Get to know each other again. Sit down together at the end of the day for a meaningful conversation. “You may feel bored with your mate and believe you know everything about them, but you most definitely do not,” says Dr. Fraser. “So I give my couples a list of questions to explore on date night from ‘If we won a contest giving us three dream vacations, where would you want to go?’ to ‘What’s one thing you’d love to try sexually that you’ve been too shy to tell me?’” If you need more inspiration, the Paired app has an entire library of relationship questions and conversation starters!
Try a new activity together. Loss of attraction can happen when partners stop sharing new or exciting experiences together. Whether you go rock climbing, try a pottery class, or explore a new local hotspot in your neighborhood, research finds that introducing a sense of spontaneity and unpredictability to your relationship can heighten passion.
Make time for intimacy. Plan weekly or monthly date nights together — put them in the calendar and spent some time together, without distractions.
Go on weekly date nights. “Weekly dates do help,” says Dr. Fraser. “They take you away from the boring routine of Relationship Incorporated and into romance territory. Rules for date night? Leave the house. Do not talk about work, the house, or your kids. Plan something new. Touch, hold hands, even caress thighs under the table.”
Schedule sex. “There are two types of sexual desire — spontaneous and responsive,” explains Dr. Fraser. “The early ‘I can’t keep my hand off you’ spontaneous lust is what fades over time. So you need to cultivate responsive desire. That means, according to research, most couples only start making love because they plan to not because they feel turned on. So, instead of waiting around, choose to make love.”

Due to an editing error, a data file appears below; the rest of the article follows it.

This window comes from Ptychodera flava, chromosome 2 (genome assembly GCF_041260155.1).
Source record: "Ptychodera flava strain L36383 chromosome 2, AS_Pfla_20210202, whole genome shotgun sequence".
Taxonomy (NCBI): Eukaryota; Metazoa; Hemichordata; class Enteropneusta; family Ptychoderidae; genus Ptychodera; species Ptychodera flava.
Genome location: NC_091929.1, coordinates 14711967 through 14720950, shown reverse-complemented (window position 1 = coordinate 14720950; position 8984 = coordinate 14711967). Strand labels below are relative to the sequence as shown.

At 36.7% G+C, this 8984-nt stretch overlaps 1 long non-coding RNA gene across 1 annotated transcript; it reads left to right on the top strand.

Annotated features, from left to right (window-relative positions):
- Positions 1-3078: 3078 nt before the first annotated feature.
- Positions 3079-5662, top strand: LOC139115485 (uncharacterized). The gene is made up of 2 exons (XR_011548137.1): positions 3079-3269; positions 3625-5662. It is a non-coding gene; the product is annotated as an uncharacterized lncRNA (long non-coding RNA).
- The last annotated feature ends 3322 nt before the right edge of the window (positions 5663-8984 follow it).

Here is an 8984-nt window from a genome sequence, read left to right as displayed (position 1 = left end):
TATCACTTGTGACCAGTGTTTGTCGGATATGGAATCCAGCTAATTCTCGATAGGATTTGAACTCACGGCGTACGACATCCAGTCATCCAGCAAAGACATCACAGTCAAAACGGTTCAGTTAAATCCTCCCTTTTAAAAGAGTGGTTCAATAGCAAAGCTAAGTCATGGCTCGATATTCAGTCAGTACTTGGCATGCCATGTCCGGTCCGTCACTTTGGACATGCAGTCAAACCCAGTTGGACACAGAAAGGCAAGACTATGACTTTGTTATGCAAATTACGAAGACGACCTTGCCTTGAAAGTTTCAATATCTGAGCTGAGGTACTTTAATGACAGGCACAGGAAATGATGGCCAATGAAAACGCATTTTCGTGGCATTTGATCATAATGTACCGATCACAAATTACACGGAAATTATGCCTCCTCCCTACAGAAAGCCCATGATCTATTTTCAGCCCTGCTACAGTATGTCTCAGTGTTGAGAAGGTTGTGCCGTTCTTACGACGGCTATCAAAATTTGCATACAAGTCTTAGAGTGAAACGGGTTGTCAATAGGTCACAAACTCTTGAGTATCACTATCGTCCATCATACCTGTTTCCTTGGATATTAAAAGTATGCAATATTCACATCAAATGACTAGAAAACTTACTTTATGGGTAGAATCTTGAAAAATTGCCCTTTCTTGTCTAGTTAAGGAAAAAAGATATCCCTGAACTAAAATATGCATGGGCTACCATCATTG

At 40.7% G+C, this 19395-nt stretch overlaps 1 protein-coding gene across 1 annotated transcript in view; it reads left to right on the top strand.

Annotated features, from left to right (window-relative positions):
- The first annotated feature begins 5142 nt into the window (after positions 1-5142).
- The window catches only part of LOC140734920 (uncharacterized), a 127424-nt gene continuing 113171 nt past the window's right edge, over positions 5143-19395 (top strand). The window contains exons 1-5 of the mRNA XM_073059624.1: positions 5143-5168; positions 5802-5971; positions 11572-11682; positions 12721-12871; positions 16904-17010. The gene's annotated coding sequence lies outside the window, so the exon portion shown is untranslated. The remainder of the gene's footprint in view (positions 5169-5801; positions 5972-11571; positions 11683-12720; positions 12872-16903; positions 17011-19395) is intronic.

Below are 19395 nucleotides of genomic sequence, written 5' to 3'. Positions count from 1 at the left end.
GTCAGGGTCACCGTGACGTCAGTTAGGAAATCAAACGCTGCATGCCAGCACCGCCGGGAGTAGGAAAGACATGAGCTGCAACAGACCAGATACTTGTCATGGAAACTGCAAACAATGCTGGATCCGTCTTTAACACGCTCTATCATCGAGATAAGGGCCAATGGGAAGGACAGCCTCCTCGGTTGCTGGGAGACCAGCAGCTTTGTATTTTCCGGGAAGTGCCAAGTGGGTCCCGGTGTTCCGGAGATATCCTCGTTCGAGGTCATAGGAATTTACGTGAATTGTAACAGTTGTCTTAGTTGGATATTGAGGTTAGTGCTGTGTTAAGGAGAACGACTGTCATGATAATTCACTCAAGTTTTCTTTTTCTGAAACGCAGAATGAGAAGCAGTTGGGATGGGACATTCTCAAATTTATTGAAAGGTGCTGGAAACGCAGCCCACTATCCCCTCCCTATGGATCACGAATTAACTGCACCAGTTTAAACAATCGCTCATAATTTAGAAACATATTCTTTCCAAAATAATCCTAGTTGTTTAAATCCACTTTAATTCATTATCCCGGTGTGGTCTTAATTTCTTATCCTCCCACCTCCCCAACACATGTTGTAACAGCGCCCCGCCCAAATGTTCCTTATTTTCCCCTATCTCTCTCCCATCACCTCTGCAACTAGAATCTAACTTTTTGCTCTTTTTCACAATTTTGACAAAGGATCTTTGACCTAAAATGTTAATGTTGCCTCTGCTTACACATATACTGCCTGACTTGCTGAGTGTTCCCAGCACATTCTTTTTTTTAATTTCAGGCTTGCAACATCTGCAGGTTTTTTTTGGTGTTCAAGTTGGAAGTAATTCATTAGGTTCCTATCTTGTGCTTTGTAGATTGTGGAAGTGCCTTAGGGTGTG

Focus on the positives. “Make sure you focus on the positives, the things you like (and love!) about your partner,” says Dr. Fraser. “Tell them. Sharing appreciation is a predictor of long-term happiness in love, so do it daily. My husband and I share one thing we appreciate about each other before we fall asleep. Trust me, it helps, after all, seek and ye shall find.”
What about talking to your partner about your loss of attraction — should you bring it up with them? “In my expert opinion, it depends,” cautions Dr. Fraser.
“If you have very good communication skills, you can talk productively about the tough stuff, and you both have decent self-awareness and emotional regulation, then yes, have a loving, deep conversation about lack of attraction and what you can both do about it,” she says.
“Make sure you share that this is normal, and it’s because you’ve been together a while and you need to re-create novelty, romance, and spice together.”
However, it can also backfire. “If you’re not confident you’re ready for such a tough conversation, or if you worry your partner will be devastated and think the lack of attraction predicts doom, don’t bring it up,” says Dr. Fraser.
“Instead, start planning dates, romancing your partner, and working on your own mind. Great love and sex are all in your head," she says. "Attraction is an inside job. So vow to change your mind, not your mate.”
Remember that relationship dynamics evolve over time, so if you’ve found yourself less attracted to your partner than you once were, not all is lost. Making time for one another to have fun together and reconnect is the first step in finding that attraction again.
“Long-term relationships are hard,” adds Dr. Fraser. “There is no automatic ‘happily ever after’ even when we find someone fantastic and fall in love. Great relationships take effort, commitment, and intention. I teach my couples to make their love life a hobby — something they create time for, study, enjoy doing, and vow to master. The very good news is you are normal, you are not broken, and you can learn the tools to fall in love, over and over again with the one you are already with.”